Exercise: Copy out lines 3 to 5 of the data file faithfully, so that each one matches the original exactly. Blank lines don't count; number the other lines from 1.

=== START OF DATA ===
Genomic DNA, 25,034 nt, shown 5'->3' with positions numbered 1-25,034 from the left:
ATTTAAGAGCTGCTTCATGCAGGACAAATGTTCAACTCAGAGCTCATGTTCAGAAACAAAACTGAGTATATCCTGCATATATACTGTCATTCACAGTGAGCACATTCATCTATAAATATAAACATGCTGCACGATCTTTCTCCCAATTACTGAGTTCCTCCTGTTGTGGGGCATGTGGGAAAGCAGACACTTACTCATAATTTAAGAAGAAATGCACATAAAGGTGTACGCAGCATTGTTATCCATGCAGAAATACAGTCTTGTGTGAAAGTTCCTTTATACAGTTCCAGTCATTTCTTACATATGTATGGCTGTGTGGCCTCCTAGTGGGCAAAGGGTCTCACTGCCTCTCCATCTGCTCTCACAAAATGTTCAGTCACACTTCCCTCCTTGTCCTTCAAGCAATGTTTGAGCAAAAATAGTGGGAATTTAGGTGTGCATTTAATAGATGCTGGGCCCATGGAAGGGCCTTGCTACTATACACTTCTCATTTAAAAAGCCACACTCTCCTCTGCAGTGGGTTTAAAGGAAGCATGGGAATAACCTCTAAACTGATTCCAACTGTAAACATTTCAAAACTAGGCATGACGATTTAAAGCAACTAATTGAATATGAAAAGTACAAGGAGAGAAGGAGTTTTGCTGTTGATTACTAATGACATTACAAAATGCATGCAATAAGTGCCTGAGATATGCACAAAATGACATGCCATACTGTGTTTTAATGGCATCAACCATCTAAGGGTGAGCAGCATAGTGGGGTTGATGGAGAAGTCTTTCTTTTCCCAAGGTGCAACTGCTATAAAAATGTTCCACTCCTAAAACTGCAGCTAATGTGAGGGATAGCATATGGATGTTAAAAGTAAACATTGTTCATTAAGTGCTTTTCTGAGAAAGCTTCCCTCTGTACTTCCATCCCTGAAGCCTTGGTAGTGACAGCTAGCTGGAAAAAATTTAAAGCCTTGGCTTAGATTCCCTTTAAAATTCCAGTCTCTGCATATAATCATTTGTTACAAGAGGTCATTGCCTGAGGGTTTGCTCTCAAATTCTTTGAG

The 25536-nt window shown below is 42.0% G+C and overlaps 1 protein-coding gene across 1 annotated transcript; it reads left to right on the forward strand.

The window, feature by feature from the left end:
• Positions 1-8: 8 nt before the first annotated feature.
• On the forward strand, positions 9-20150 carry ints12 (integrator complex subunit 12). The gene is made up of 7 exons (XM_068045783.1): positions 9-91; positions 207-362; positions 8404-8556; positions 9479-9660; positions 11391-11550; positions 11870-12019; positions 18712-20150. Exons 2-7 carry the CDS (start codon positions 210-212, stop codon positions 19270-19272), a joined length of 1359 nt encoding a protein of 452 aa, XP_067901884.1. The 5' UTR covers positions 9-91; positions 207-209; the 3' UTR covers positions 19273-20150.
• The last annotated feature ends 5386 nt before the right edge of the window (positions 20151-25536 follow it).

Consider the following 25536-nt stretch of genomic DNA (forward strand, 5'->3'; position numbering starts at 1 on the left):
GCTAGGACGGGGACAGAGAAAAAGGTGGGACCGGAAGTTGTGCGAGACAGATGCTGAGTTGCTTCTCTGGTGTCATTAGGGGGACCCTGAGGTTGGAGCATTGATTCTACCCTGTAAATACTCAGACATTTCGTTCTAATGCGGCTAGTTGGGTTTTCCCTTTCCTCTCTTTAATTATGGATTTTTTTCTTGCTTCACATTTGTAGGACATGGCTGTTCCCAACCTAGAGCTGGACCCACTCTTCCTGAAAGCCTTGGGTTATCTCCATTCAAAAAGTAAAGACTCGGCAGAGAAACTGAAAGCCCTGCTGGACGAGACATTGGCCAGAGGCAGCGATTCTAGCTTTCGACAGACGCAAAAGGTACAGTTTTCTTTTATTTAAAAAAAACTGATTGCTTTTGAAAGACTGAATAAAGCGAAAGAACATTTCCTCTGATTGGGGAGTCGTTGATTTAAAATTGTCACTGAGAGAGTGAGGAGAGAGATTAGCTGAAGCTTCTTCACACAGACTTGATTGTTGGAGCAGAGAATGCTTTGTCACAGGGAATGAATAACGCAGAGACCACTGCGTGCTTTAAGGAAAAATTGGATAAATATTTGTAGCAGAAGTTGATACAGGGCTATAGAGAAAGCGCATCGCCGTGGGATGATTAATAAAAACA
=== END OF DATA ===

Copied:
The 25536-nt window shown below is 42.0% G+C and overlaps 1 protein-coding gene across 1 annotated transcript; it reads left to right on the forward strand.

The window, feature by feature from the left end:
• Positions 1-8: 8 nt before the first annotated feature.